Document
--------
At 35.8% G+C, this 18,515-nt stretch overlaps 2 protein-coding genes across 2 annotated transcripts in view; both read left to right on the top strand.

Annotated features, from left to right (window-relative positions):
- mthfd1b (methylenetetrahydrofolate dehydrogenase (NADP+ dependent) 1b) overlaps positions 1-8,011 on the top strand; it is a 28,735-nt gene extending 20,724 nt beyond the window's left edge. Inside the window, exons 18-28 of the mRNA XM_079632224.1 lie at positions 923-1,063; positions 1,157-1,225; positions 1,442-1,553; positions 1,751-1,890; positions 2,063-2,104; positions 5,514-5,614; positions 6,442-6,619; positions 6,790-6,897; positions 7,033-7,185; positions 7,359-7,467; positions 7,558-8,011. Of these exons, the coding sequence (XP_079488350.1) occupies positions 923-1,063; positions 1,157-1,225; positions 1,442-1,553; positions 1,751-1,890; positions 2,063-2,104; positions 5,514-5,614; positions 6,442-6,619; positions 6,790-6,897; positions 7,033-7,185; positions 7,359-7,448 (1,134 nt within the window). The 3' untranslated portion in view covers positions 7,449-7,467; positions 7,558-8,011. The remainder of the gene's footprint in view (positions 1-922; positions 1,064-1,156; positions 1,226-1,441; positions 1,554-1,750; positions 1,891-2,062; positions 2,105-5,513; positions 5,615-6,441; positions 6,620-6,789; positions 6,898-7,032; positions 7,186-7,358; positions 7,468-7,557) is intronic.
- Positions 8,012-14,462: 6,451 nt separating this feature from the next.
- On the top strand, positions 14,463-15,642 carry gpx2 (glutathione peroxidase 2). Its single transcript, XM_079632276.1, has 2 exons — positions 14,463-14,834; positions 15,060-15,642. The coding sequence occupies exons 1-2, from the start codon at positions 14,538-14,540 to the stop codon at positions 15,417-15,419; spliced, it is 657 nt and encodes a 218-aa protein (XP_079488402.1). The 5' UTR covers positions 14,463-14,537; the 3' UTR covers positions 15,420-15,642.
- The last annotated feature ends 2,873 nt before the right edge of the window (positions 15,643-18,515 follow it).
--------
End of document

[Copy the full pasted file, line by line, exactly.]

At 35.8% G+C, this 18,515-nt stretch overlaps 2 protein-coding genes across 2 annotated transcripts in view; both read left to right on the top strand.

Annotated features, from left to right (window-relative positions):
- mthfd1b (methylenetetrahydrofolate dehydrogenase (NADP+ dependent) 1b) overlaps positions 1-8,011 on the top strand; it is a 28,735-nt gene extending 20,724 nt beyond the window's left edge. Inside the window, exons 18-28 of the mRNA XM_079632224.1 lie at positions 923-1,063; positions 1,157-1,225; positions 1,442-1,553; positions 1,751-1,890; positions 2,063-2,104; positions 5,514-5,614; positions 6,442-6,619; positions 6,790-6,897; positions 7,033-7,185; positions 7,359-7,467; positions 7,558-8,011. Of these exons, the coding sequence (XP_079488350.1) occupies positions 923-1,063; positions 1,157-1,225; positions 1,442-1,553; positions 1,751-1,890; positions 2,063-2,104; positions 5,514-5,614; positions 6,442-6,619; positions 6,790-6,897; positions 7,033-7,185; positions 7,359-7,448 (1,134 nt within the window). The 3' untranslated portion in view covers positions 7,449-7,467; positions 7,558-8,011. The remainder of the gene's footprint in view (positions 1-922; positions 1,064-1,156; positions 1,226-1,441; positions 1,554-1,750; positions 1,891-2,062; positions 2,105-5,513; positions 5,615-6,441; positions 6,620-6,789; positions 6,898-7,032; positions 7,186-7,358; positions 7,468-7,557) is intronic.
- Positions 8,012-14,462: 6,451 nt separating this feature from the next.
- On the top strand, positions 14,463-15,642 carry gpx2 (glutathione peroxidase 2). Its single transcript, XM_079632276.1, has 2 exons — positions 14,463-14,834; positions 15,060-15,642. The coding sequence occupies exons 1-2, from the start codon at positions 14,538-14,540 to the stop codon at positions 15,417-15,419; spliced, it is 657 nt and encodes a 218-aa protein (XP_079488402.1). The 5' UTR covers positions 14,463-14,537; the 3' UTR covers positions 15,420-15,642.
- The last annotated feature ends 2,873 nt before the right edge of the window (positions 15,643-18,515 follow it).